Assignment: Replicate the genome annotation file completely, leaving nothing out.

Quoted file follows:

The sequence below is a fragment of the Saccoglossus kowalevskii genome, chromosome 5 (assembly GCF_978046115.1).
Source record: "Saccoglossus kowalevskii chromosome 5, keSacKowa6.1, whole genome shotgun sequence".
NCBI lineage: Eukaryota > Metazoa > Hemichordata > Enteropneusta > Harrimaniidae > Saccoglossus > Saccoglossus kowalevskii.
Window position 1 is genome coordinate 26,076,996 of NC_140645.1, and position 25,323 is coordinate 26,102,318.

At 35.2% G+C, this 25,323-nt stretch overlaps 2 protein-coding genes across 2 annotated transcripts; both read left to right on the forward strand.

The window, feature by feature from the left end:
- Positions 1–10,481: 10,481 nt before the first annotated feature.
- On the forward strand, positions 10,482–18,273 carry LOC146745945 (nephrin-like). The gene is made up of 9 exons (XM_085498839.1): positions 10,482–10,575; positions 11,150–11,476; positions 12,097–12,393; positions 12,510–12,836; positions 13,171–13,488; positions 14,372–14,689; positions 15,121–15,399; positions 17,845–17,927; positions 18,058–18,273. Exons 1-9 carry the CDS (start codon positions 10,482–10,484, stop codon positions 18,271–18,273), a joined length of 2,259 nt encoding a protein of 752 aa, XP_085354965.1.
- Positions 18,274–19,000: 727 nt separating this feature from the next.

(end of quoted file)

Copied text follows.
The sequence below is a fragment of the Saccoglossus kowalevskii genome, chromosome 5 (assembly GCF_978046115.1).
Source record: "Saccoglossus kowalevskii chromosome 5, keSacKowa6.1, whole genome shotgun sequence".
NCBI lineage: Eukaryota > Metazoa > Hemichordata > Enteropneusta > Harrimaniidae > Saccoglossus > Saccoglossus kowalevskii.
Window position 1 is genome coordinate 26,076,996 of NC_140645.1, and position 25,323 is coordinate 26,102,318.

At 35.2% G+C, this 25,323-nt stretch overlaps 2 protein-coding genes across 2 annotated transcripts; both read left to right on the forward strand.

The window, feature by feature from the left end:
- Positions 1–10,481: 10,481 nt before the first annotated feature.
- On the forward strand, positions 10,482–18,273 carry LOC146745945 (nephrin-like). The gene is made up of 9 exons (XM_085498839.1): positions 10,482–10,575; positions 11,150–11,476; positions 12,097–12,393; positions 12,510–12,836; positions 13,171–13,488; positions 14,372–14,689; positions 15,121–15,399; positions 17,845–17,927; positions 18,058–18,273. Exons 1-9 carry the CDS (start codon positions 10,482–10,484, stop codon positions 18,271–18,273), a joined length of 2,259 nt encoding a protein of 752 aa, XP_085354965.1.
- Positions 18,274–19,000: 727 nt separating this feature from the next.